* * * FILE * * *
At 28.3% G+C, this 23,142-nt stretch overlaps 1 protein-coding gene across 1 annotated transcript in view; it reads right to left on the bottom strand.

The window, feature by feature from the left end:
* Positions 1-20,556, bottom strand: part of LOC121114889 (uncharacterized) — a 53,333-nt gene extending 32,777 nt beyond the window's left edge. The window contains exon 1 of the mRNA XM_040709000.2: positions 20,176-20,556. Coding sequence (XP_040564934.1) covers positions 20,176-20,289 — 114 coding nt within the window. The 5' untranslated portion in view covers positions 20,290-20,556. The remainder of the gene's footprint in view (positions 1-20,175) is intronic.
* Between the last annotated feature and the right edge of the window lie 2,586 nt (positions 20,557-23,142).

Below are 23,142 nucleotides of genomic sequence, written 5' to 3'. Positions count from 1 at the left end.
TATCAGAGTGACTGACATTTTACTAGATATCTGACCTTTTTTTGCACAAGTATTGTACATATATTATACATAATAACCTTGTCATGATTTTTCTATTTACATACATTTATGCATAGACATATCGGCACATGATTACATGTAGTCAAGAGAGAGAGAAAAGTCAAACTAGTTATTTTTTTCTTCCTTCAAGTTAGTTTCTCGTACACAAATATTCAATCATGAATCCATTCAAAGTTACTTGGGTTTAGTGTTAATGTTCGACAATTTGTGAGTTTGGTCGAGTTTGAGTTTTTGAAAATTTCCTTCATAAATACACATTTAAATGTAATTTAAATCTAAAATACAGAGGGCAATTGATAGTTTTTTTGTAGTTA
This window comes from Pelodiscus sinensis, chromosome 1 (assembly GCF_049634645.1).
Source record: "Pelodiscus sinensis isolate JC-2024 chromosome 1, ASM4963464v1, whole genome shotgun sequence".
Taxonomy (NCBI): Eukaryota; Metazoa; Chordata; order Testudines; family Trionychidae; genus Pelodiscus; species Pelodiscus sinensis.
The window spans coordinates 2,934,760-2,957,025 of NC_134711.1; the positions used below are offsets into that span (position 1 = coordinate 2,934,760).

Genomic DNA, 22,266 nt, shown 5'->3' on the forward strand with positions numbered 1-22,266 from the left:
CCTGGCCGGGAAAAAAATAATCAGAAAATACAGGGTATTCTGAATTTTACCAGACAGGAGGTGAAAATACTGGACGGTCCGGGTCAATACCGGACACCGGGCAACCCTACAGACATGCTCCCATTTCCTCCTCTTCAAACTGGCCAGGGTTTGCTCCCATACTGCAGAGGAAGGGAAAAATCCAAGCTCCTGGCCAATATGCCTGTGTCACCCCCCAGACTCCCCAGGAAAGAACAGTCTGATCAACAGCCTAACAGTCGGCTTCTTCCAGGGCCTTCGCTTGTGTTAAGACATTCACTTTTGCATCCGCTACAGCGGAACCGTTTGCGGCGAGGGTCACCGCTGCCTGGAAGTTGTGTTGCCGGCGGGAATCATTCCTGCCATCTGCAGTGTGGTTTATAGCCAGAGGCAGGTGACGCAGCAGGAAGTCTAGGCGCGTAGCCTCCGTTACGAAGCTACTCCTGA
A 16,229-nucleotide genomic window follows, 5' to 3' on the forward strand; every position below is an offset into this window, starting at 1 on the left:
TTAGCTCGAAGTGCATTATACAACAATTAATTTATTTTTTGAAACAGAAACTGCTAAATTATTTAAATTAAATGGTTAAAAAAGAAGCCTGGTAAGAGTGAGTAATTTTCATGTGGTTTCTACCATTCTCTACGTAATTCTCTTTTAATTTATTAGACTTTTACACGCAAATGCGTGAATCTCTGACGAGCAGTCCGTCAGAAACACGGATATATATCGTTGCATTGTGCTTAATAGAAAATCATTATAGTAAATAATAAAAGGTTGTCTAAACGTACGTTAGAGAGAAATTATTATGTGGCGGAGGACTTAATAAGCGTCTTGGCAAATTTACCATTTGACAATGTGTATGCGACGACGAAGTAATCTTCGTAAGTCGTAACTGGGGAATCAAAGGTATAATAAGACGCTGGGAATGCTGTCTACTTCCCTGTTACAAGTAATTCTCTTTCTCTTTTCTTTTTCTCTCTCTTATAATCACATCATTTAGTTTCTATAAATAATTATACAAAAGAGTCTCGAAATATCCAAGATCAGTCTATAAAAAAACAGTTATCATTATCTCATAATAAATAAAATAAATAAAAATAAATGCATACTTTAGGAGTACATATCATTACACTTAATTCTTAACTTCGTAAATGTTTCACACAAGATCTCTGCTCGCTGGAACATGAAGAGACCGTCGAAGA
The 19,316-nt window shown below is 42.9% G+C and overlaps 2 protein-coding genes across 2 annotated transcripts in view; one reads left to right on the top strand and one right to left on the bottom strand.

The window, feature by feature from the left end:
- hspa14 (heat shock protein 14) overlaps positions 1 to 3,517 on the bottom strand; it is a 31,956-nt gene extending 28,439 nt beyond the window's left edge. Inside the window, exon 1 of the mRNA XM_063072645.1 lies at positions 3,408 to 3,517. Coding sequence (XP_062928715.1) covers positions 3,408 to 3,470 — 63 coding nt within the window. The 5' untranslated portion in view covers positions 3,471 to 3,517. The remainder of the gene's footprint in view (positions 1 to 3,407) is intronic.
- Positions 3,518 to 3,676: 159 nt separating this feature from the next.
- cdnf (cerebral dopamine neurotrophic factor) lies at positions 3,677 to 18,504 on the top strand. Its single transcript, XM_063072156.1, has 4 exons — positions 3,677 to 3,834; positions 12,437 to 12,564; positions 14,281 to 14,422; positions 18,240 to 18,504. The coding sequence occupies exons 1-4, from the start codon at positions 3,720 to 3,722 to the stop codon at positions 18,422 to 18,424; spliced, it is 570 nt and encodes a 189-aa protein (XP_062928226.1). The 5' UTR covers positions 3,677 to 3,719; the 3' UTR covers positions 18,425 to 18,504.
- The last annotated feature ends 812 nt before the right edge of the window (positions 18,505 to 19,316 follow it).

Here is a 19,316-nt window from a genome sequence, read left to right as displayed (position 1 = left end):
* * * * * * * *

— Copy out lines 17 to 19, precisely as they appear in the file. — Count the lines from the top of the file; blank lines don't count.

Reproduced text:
- hspa14 (heat shock protein 14) overlaps positions 1 to 3,517 on the bottom strand; it is a 31,956-nt gene extending 28,439 nt beyond the window's left edge. Inside the window, exon 1 of the mRNA XM_063072645.1 lies at positions 3,408 to 3,517. Coding sequence (XP_062928715.1) covers positions 3,408 to 3,470 — 63 coding nt within the window. The 5' untranslated portion in view covers positions 3,471 to 3,517. The remainder of the gene's footprint in view (positions 1 to 3,407) is intronic.
- Positions 3,518 to 3,676: 159 nt separating this feature from the next.
- cdnf (cerebral dopamine neurotrophic factor) lies at positions 3,677 to 18,504 on the top strand. Its single transcript, XM_063072156.1, has 4 exons — positions 3,677 to 3,834; positions 12,437 to 12,564; positions 14,281 to 14,422; positions 18,240 to 18,504. The coding sequence occupies exons 1-4, from the start codon at positions 3,720 to 3,722 to the stop codon at positions 18,422 to 18,424; spliced, it is 570 nt and encodes a 189-aa protein (XP_062928226.1). The 5' UTR covers positions 3,677 to 3,719; the 3' UTR covers positions 18,425 to 18,504.